Backbench Business — Immigration Detention

Part of Business of the House – in the House of Commons at 11:28 am on 10th September 2015.

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Photo of Paul Blomfield Paul Blomfield Labour, Sheffield Central 11:28 am, 10th September 2015

I thank the right hon. Gentleman for his intervention and I very much agree with him. That was a feature of the evidence we received. Addressing that issue is important to ensure justice and speed in processing applications, which is in the interests of everybody.

I mentioned poor working in the consideration of cases, and the representation we heard from the prisons inspectorate suggested that, in one quarter of the cases it had looked at, prolonged detention was the result of inefficient case working. Therefore, having a time limit is not simply about justice and humanity; it is about ensuring a focus in the system and changing the culture. Medical experts also told us that the sense of being in limbo—the sense of hopelessness and despair—leads to deteriorating mental health. One expert from the Helen Bamber Foundation told us that those detained for more than 30 days had significantly higher mental health problems.

Although they are called immigration removal centres, we found that most people who leave detention do so for reasons other than being removed from the UK. That is an important point. According to the latest immigration statistics, more than half the detainees released are released back into the country, so this is not just about the impact on those detained; it is also about cost and the good use of public money. It costs some £36,000 a year to detain somebody for 12 months, so a huge amount of taxpayers’ money is being spent on detaining people who we will eventually release into the UK anyway.

Our central recommendation is for a maximum time limit set in statute, not simply to right the wrong of indefinite definition, but to change the culture endemic in the system. We settled on 28 days, not only because it reflects best practice from other countries, but because it is workable for the Home Office, given that in the first three quarters of 2014 only 37% of people were detained for longer. It also reflects the evidence of the mental health impact on those detained for more than a month. We also recommended that decisions to detain should meet the aims of the Home Office’s own guidance—that is, taken more sparingly and only genuinely as a last resort to effect removal. Deprivation of liberty should not be a decision taken lightly, nor should it be taken arbitrarily. Currently, decisions are taken by relatively junior Home Office officials, with no automatic judicial oversight. With no time limit, it has become too easy for people to be detained for months on end, with no meaningful way of challenging their continued detention.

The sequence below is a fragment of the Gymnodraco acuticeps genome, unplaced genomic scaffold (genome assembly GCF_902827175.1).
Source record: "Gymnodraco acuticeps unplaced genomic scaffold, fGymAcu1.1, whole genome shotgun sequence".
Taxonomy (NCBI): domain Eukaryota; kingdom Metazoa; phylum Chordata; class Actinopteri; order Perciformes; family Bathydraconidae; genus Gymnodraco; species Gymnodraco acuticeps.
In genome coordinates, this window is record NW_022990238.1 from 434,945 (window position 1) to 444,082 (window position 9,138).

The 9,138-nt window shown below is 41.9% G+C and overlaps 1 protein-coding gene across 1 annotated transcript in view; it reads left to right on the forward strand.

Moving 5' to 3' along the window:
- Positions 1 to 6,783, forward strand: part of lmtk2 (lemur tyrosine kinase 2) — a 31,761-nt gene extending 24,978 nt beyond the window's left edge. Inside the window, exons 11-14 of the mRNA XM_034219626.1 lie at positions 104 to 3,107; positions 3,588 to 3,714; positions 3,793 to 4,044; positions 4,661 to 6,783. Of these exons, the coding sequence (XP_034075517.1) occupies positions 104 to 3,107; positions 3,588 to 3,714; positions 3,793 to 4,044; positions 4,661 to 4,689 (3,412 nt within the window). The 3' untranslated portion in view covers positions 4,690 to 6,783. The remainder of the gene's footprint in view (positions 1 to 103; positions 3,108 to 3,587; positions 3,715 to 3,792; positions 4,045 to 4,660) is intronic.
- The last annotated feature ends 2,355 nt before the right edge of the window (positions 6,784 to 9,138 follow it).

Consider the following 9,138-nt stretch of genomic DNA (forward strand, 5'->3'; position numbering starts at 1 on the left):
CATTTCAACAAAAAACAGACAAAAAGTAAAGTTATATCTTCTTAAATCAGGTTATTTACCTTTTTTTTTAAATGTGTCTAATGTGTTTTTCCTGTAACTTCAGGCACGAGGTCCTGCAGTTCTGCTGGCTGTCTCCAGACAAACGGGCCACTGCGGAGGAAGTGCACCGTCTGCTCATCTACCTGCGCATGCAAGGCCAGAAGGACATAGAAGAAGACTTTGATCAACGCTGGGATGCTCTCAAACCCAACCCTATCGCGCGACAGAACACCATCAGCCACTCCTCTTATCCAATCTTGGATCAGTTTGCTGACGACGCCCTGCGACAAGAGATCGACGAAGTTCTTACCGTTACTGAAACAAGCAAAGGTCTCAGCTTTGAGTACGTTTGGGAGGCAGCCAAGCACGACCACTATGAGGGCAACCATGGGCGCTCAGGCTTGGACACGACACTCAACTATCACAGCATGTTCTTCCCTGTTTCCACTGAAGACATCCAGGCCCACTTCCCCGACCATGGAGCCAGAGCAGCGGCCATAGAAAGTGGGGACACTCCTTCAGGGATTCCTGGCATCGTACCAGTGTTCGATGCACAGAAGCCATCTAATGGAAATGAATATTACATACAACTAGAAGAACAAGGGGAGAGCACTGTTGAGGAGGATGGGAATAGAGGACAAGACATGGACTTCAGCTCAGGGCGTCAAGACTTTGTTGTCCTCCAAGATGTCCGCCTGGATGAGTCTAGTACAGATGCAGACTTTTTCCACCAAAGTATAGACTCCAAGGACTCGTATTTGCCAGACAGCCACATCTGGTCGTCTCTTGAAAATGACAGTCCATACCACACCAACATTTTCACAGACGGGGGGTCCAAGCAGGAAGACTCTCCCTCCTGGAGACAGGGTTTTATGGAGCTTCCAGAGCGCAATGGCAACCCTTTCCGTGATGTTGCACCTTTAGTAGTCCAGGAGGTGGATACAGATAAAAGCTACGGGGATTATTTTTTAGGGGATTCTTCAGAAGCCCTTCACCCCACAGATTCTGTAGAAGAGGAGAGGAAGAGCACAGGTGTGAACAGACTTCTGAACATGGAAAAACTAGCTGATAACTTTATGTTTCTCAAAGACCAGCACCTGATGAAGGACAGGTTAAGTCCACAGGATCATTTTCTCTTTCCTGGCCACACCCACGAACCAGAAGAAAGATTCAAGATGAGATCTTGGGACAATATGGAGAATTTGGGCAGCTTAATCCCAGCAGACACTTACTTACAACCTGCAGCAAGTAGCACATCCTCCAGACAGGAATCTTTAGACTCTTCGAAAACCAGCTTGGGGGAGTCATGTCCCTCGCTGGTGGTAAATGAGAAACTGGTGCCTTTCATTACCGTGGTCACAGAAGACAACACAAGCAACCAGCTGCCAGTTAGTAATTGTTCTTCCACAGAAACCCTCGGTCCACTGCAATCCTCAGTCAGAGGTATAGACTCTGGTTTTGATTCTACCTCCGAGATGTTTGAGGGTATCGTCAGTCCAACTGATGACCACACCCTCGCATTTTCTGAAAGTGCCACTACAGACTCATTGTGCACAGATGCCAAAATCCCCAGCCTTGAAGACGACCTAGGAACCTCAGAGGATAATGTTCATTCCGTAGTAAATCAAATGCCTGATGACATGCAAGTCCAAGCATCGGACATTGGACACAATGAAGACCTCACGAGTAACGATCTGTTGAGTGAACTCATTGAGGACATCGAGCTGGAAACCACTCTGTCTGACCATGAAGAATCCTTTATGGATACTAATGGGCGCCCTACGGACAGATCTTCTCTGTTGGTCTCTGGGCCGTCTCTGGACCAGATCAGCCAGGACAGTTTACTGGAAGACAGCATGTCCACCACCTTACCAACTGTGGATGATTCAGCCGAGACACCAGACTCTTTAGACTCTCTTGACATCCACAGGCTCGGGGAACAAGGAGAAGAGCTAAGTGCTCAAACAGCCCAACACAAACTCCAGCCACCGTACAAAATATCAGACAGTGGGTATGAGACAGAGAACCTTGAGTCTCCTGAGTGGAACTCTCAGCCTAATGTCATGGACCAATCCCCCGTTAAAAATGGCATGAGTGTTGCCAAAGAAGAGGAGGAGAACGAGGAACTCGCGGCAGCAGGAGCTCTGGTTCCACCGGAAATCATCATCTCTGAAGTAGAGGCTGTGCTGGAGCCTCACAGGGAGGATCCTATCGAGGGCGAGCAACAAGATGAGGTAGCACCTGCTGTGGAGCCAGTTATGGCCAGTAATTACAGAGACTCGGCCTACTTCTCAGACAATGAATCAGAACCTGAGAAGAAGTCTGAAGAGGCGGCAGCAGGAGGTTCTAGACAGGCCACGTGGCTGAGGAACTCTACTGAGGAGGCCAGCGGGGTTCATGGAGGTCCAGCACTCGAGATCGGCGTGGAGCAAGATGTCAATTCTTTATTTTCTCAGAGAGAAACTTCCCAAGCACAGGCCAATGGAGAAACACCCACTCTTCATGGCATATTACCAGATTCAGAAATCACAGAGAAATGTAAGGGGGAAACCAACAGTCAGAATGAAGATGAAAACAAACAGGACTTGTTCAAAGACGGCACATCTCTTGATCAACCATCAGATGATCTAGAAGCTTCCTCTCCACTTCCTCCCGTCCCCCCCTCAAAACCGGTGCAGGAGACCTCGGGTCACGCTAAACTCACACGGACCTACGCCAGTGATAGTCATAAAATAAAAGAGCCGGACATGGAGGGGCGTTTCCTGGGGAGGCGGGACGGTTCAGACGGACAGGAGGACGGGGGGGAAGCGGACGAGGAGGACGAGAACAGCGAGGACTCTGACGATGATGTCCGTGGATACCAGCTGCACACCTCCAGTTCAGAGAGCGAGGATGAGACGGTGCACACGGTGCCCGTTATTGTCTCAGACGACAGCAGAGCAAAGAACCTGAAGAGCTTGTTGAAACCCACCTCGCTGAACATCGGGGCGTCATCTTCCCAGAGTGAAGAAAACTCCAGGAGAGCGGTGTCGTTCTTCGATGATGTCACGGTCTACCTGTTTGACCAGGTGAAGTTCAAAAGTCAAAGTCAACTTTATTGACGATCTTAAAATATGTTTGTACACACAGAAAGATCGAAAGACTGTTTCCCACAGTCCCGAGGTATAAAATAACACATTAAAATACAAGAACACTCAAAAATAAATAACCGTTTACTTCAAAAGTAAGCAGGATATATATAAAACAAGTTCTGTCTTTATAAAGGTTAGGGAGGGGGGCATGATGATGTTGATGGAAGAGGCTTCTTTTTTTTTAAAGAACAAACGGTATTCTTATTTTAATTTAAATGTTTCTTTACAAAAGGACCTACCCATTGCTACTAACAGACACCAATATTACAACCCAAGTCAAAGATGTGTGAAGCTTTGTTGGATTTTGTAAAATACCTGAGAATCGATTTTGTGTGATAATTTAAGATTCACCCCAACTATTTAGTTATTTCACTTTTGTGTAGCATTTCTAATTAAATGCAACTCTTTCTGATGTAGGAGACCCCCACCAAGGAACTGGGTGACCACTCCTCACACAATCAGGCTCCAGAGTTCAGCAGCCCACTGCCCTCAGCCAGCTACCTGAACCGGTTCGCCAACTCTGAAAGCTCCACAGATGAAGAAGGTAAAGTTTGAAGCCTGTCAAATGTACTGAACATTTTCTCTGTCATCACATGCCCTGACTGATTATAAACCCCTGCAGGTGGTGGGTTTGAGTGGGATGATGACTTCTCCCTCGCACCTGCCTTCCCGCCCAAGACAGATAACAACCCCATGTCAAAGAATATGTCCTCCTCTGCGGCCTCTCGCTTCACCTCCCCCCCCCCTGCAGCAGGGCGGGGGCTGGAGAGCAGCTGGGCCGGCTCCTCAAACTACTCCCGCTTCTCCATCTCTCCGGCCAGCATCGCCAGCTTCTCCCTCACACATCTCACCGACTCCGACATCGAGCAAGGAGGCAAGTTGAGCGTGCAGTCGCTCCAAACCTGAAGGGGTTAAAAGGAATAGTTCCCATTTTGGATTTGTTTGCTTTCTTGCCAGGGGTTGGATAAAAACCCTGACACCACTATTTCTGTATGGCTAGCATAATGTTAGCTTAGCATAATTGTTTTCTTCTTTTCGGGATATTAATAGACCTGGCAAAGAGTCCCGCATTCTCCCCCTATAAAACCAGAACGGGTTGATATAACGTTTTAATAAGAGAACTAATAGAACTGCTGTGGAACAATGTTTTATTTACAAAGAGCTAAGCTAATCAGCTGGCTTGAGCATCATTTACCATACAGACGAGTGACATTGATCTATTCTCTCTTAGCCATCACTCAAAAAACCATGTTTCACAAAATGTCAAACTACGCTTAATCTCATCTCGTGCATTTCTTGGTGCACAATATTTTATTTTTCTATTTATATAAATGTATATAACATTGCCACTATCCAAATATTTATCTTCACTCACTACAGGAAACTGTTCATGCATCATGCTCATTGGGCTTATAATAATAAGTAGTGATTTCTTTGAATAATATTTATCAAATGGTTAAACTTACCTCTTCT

The introduction of a time limit and the reduction in the reliance on detention would represent a significant change. In order to detain fewer people for shorter periods, the Government will need to introduce a much wider range of community-based alternatives. In our report, we give a number of examples of those alternatives, from places as different as the United States and Australia, which is often cited as an example because of its tough immigration system, as well as Sweden, which we visited in the course of the inquiry. These alternatives allow people to remain in communities while their cases are resolved, including when making arrangements to leave the country. These alternatives are not only more humane, but cost less and have a higher compliance level.

There is a UK precedent. When the coalition Government committed to reducing the number of children detained, they introduced a family returns process, which the House of Commons Library described as designed

“to encourage refused families to comply with instructions to depart from the UK at an earlier stage, such as by giving them more control over the circumstances of their departure.”

It worked. There has been a dramatic fall in the number of children detained, and the Home Office’s own evaluation of the scheme found that most families complied with the process—with no increase in absconding.

There are a number of other recommendations in the report; others will refer to them, but let me briefly cover them. We recommend that pregnant women and victims of rape and sexual violence should never be detained, and that the shocking harassment and abuse experienced by lesbian, gay, bisexual and transgender detainees must be addressed.